I called my blog “The Bench Blog” so I guess you’d like to see my bench.
Here it is:
The first major project that I want to document here is going to be my bench build. I have been planing this for the past year or so and have given a lot of thought to how I want to do it. I read Christopher Schwarz’ book, The Workbench Design Book: The Art & Philosophy of Building Better Benches and I also read Lon Schleining’s The Workbench: A Complete Guide to Creating Your Perfect Bench. I also watched an episode of “The Wood Whisperer” that showed a shop tour of David Marks workshop. I thought the bench top was very interesting. It’s outer apron was dovetailed into bread-board ends. I have pieced together ideas from all over for what I want to build.
I estimated that I would need about 175 board feet to build my bench and I priced out hard maple from my local hardwood dealer. After that sticker shock, I thought I’d better come up with some other options. I thought about using construction grade dimensional lumber but that stuff can be hit and miss on what you get.
I found an ad on Craigslist for a local guy who was willing to mill Cedar or Douglas Fir lumber to order. I explained to him what I planned to build and he asked me for a list with the measurements of each individual piece that I wanted. We agreed upon a price and I went out to his property to buy the wood. When I got there, he had already felled the tree and was bucking the trunk into eight foot lengths to mill my lumber. I got to watch as he milled it all and a couple of hours later left with my trailer full of very wet Doug Fir. In all I ended up with well over 220 board feet of lumber at what worked out to be about 45¢ a board foot.
- 17 – 2x5s for the bench top (They actually measure about 2 ¼ x 5 ¼) that I plan to face laminate to make the bench top.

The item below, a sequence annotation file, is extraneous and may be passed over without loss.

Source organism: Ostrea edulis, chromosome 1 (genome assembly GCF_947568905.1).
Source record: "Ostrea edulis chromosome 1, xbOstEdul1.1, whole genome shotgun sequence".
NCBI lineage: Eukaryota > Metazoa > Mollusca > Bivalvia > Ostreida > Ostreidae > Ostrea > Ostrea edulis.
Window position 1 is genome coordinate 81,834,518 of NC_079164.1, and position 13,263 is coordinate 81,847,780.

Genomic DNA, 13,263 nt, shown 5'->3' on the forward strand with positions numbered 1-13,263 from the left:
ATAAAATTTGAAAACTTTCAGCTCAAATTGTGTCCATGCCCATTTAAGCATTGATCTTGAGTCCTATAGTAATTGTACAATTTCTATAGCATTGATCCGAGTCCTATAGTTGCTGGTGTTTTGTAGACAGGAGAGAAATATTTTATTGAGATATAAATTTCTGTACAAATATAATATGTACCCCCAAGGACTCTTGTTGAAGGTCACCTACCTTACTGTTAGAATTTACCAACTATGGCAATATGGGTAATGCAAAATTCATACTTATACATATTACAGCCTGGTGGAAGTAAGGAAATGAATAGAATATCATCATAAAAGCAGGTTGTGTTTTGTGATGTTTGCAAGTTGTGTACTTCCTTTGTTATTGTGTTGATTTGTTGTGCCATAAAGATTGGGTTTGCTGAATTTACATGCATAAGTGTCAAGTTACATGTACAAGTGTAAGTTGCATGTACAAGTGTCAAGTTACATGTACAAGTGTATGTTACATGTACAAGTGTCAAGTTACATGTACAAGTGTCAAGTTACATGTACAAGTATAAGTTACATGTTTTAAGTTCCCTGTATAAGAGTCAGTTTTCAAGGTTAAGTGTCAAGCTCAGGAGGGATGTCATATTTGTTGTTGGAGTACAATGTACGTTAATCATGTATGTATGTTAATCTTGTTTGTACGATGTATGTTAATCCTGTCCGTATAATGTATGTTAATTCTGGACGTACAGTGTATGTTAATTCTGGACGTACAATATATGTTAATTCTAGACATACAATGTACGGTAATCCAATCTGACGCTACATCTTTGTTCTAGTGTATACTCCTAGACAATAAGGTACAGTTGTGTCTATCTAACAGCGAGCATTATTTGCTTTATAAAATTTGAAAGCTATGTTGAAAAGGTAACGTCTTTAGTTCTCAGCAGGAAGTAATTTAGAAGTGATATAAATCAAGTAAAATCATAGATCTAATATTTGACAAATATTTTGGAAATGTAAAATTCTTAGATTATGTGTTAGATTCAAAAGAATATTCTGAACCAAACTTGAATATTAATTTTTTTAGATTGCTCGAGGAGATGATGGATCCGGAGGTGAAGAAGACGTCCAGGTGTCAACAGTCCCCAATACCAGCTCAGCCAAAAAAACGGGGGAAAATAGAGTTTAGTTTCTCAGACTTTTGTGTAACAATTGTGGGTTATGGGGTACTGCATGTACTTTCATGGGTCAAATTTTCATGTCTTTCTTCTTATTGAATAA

- 5 – 3x6s (They actually measure about 3 ¼ x 6 ¼) that I will glue up to make 6×6 legs.
- 5 – 2x6s (They actually measure about 2 ¼ x 6 ¼) for stretchers and maybe some vise chops.
There was a bunch of extra leftover pieces, odd sizes and boards with wane (bark inclusion). I paid the guy a little extra and took the lot.
I got it all home and stacked it all to dry. I had spent plenty of time reading online about how to properly sticker and stack a load of lumber for drying. Here was my first attempt.
I used some off-cuts as cribbing (the first layer of wood that you put down to build your stack upon) and laid out all the lumber so that it could get sufficient air flow for drying. I cross-cut and ripped a few home center 2X4’s to make a bunch of stickers that were 3/4 inch thick. It is important that you make sure they are all the same thickness or else you won’t get an even stack and you could introduce warping or twist into your lumber. You also want to make sure that you line up all of the stickers so that they are directly above the cribbing and that they continue to line up as you build your stack. The weight of the lumber helps to press down on any lower lumber and keep it flat.
I put a fan at one end of the pile and moved my dehumidifier from the house to the other. I didn’t want all the moisture from the lumber building up in my garage and rusting my tools. I kept the fan and dehumidifier running for a couple of weeks and pulled gallons and gallons of water out of the air. Obviously not all of it was from the lumber pile, but I was getting about 2-3 gallons per day from my dehumidifier.
I kept spot checking the lumber with a moisture meter and found that I had dropped it to about 20 – 23% moisture content after only two weeks. I also noticed some very slight checking on the ends of some of the boards. I was concerned that I might be drying it too fast and could end up case hardening the wood. I asked some questions about it on one of the woodworking forums and got loads of advise. One poster, who said he ran a small sawmill, told me that I should not have any gaps along the side edges of the boards and that the fan should blow side to side through the stack not lengthwise. He said that my stickers were too far apart (24″) and that I should reduce the spacing to somewhere in the 12 – 16″ range. He also advised me to put taller cribbing underneath the pile to increase air movement and to paint the end-grain to promote even drying and prevent checking (checking is when the wood splits along the grain and can be seen on the end of the board). I’m not sure if all of this is correct, but it sounded reasonable and I didn’t think it could hurt anything, so I followed his advice.